Incidentally, Malhotra, trained in architecture from the Chandigarh College of Architecture, before learning to paint and sculpt under the tutelage of Rameshwar Broota, Shobha Broota and Pradip Saxena at the Triveni Kala Sangam in New Delhi. Her works, hence, have a beautiful balance of artistic aesthetics and architectural lines. She has designed residences, art galleries, art residencies, boutiques, and numerous interior and landscape design projects. Dividing time between the oldest living city and some of the youngest modern cities has shaped her unique perception. Simplicity, integration with nature, relevance to our cultural identity and heritage are the trademarks of her work. She enjoys exploring the interplay of line, colour, form and texture through abstract studies and furniture design. In her dynamic mixed media pieces, she uses wood, canvas, paint, paper, ceramics and thread to add layers and dimension resulting in highly textural works that intrigue the senses.

In an oil painting titled Neelkanth Nagri, it is with an architect’s eye that she creates a composition formed by the juxtaposition of flat roofed, open terraced buildings, seemingly randomly built, and the spires of busy temples rising above them. “The chaos and disorder creates a pleasing visual harmony, situated on the banks of the revered Mother Ganges, and symbolises the symbiotic relationship between man and nature.”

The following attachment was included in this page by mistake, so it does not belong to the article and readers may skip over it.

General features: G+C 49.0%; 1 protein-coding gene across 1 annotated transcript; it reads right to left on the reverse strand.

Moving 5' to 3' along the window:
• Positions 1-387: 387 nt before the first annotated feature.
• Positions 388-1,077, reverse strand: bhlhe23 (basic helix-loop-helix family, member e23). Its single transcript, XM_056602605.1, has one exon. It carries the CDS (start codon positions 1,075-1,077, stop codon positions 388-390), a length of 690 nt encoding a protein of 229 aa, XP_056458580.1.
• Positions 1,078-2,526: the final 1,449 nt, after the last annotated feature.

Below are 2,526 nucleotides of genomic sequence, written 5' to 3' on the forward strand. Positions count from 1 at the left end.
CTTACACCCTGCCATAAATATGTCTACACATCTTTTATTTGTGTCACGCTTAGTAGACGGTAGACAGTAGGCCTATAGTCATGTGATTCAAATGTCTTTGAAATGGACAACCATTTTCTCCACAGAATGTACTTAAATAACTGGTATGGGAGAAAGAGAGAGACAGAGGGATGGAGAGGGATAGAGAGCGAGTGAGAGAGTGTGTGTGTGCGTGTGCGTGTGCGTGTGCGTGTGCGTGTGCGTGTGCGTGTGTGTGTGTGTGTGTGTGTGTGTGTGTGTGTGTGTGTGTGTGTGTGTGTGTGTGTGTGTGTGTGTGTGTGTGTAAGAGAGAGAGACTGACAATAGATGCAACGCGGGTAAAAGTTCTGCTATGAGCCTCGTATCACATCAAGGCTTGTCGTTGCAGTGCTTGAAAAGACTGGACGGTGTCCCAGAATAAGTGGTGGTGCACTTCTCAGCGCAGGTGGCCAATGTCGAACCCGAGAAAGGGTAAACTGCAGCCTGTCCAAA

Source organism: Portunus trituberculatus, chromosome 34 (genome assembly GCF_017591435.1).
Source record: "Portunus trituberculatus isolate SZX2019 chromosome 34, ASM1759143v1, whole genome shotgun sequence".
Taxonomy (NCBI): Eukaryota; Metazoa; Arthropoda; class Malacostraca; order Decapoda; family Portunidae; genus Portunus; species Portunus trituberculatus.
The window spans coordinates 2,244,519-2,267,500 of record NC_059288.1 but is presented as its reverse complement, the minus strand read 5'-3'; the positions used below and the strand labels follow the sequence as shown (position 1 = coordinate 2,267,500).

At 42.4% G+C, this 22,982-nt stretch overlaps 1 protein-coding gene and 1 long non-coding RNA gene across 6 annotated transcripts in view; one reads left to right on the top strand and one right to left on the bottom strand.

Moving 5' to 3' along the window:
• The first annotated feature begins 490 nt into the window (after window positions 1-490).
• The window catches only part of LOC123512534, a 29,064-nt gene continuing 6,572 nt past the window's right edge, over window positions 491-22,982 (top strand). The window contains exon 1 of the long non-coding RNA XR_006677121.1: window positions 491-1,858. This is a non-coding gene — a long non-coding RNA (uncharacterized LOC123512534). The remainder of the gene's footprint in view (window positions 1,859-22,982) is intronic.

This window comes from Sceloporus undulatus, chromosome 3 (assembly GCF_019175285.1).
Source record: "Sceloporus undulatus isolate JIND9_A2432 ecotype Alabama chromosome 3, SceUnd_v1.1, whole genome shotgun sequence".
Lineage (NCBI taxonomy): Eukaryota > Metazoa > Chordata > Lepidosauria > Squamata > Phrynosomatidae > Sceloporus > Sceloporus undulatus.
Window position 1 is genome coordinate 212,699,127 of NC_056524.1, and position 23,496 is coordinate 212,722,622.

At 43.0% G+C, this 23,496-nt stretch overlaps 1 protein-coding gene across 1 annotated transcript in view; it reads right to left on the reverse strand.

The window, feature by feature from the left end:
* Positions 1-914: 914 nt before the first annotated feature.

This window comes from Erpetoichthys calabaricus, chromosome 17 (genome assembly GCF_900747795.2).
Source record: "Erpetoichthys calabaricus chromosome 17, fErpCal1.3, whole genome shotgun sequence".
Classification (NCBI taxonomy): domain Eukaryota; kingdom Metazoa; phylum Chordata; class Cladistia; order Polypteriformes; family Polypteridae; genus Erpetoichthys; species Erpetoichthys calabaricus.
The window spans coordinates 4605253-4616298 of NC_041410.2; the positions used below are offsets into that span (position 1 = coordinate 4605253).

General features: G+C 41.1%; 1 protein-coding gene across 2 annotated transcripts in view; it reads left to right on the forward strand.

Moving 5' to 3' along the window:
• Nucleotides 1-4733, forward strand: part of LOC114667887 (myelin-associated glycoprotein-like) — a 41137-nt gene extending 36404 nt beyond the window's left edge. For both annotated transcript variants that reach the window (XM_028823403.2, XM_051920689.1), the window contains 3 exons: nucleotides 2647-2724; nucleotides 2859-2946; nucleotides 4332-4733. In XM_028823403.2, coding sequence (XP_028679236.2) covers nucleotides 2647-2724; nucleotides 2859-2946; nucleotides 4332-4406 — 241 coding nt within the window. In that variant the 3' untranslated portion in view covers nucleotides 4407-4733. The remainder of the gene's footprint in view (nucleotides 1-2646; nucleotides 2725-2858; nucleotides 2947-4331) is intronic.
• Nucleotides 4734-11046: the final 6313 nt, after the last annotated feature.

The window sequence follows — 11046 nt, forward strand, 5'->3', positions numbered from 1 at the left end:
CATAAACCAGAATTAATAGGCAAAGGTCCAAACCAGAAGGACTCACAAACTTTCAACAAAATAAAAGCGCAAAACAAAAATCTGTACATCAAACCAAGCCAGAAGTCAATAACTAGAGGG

In a 30 x 36 inch diptych titled Shree Vishwanathnagri Strotram, oil on canvas, Malhotra references a shloka composed by Adi Shankaracharya, which states that accumulated good karma of previous births gives you the privilege of living in Kashi and dying here assures you of moksha. A dip in the holy Ganga by all beings gives them the nature and form of Lord Shankar. “I have tried to express these feelings in this work, and used line and colour to show the deep rich soul of our ancient city.”

Life On The Ghats is inspired by an excerpt written by James Prinsep in 1820 describing the city in January. “Written 200 years ago, it is still current today and was probably true for the last 2000 years. This timelessness is inspiring for me. The people in these scenes are the lifeblood of the city. Ganga is central to their daily existence, even today in all seasons, their day starts with a holy dip at dawn, whether they live in the city or are pilgrims from across the country. It is a true reflection of a human’s reverence for nature. It is a real understanding on how life depends on the delicate balance between the earth, her seasons, and all her creatures. Sadly we seem to be slowly losing this connection of simplicity, beauty and balance.”